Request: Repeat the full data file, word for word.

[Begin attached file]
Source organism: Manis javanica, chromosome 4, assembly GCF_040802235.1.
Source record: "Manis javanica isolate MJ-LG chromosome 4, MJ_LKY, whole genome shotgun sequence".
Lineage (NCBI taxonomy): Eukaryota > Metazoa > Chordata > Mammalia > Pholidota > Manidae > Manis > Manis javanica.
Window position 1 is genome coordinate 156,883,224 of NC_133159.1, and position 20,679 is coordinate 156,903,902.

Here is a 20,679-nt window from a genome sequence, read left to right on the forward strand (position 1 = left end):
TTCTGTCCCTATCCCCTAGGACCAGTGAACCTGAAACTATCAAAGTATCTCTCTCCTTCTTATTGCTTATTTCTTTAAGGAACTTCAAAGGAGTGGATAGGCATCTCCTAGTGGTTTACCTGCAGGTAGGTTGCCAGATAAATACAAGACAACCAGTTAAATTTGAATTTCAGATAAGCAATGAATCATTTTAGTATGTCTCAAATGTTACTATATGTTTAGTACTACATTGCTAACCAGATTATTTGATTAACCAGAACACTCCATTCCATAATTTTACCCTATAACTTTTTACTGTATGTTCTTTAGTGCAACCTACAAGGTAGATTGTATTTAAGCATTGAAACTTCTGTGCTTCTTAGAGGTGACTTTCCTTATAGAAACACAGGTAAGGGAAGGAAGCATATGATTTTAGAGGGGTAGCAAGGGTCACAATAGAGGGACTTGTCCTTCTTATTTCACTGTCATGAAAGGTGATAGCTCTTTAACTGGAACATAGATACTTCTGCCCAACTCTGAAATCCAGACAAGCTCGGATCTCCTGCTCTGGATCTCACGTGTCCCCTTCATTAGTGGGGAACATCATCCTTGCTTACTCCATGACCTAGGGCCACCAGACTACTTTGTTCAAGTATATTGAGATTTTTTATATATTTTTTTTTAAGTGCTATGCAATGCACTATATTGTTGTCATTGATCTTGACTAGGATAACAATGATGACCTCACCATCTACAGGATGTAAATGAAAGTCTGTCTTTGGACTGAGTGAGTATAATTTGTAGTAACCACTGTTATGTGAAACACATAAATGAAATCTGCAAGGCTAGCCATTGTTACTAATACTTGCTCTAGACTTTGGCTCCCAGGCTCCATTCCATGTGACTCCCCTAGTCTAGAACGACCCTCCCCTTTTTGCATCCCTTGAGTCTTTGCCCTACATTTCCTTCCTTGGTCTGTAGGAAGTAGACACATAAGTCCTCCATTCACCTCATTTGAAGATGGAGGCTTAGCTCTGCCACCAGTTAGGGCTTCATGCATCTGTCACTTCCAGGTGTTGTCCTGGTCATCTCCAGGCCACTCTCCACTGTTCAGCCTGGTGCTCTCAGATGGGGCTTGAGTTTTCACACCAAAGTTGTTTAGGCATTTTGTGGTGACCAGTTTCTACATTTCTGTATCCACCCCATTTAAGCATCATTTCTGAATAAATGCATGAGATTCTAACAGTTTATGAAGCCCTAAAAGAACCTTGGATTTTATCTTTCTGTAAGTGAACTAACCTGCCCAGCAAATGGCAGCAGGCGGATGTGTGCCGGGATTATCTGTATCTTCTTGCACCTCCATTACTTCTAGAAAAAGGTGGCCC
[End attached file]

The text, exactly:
Source organism: Manis javanica, chromosome 4, assembly GCF_040802235.1.
Source record: "Manis javanica isolate MJ-LG chromosome 4, MJ_LKY, whole genome shotgun sequence".
Lineage (NCBI taxonomy): Eukaryota > Metazoa > Chordata > Mammalia > Pholidota > Manidae > Manis > Manis javanica.
Window position 1 is genome coordinate 156,883,224 of NC_133159.1, and position 20,679 is coordinate 156,903,902.

Here is a 20,679-nt window from a genome sequence, read left to right on the forward strand (position 1 = left end):
TTCTGTCCCTATCCCCTAGGACCAGTGAACCTGAAACTATCAAAGTATCTCTCTCCTTCTTATTGCTTATTTCTTTAAGGAACTTCAAAGGAGTGGATAGGCATCTCCTAGTGGTTTACCTGCAGGTAGGTTGCCAGATAAATACAAGACAACCAGTTAAATTTGAATTTCAGATAAGCAATGAATCATTTTAGTATGTCTCAAATGTTACTATATGTTTAGTACTACATTGCTAACCAGATTATTTGATTAACCAGAACACTCCATTCCATAATTTTACCCTATAACTTTTTACTGTATGTTCTTTAGTGCAACCTACAAGGTAGATTGTATTTAAGCATTGAAACTTCTGTGCTTCTTAGAGGTGACTTTCCTTATAGAAACACAGGTAAGGGAAGGAAGCATATGATTTTAGAGGGGTAGCAAGGGTCACAATAGAGGGACTTGTCCTTCTTATTTCACTGTCATGAAAGGTGATAGCTCTTTAACTGGAACATAGATACTTCTGCCCAACTCTGAAATCCAGACAAGCTCGGATCTCCTGCTCTGGATCTCACGTGTCCCCTTCATTAGTGGGGAACATCATCCTTGCTTACTCCATGACCTAGGGCCACCAGACTACTTTGTTCAAGTATATTGAGATTTTTTATATATTTTTTTTTAAGTGCTATGCAATGCACTATATTGTTGTCATTGATCTTGACTAGGATAACAATGATGACCTCACCATCTACAGGATGTAAATGAAAGTCTGTCTTTGGACTGAGTGAGTATAATTTGTAGTAACCACTGTTATGTGAAACACATAAATGAAATCTGCAAGGCTAGCCATTGTTACTAATACTTGCTCTAGACTTTGGCTCCCAGGCTCCATTCCATGTGACTCCCCTAGTCTAGAACGACCCTCCCCTTTTTGCATCCCTTGAGTCTTTGCCCTACATTTCCTTCCTTGGTCTGTAGGAAGTAGACACATAAGTCCTCCATTCACCTCATTTGAAGATGGAGGCTTAGCTCTGCCACCAGTTAGGGCTTCATGCATCTGTCACTTCCAGGTGTTGTCCTGGTCATCTCCAGGCCACTCTCCACTGTTCAGCCTGGTGCTCTCAGATGGGGCTTGAGTTTTCACACCAAAGTTGTTTAGGCATTTTGTGGTGACCAGTTTCTACATTTCTGTATCCACCCCATTTAAGCATCATTTCTGAATAAATGCATGAGATTCTAACAGTTTATGAAGCCCTAAAAGAACCTTGGATTTTATCTTTCTGTAAGTGAACTAACCTGCCCAGCAAATGGCAGCAGGCGGATGTGTGCCGGGATTATCTGTATCTTCTTGCACCTCCATTACTTCTAGAAAAAGGTGGCCC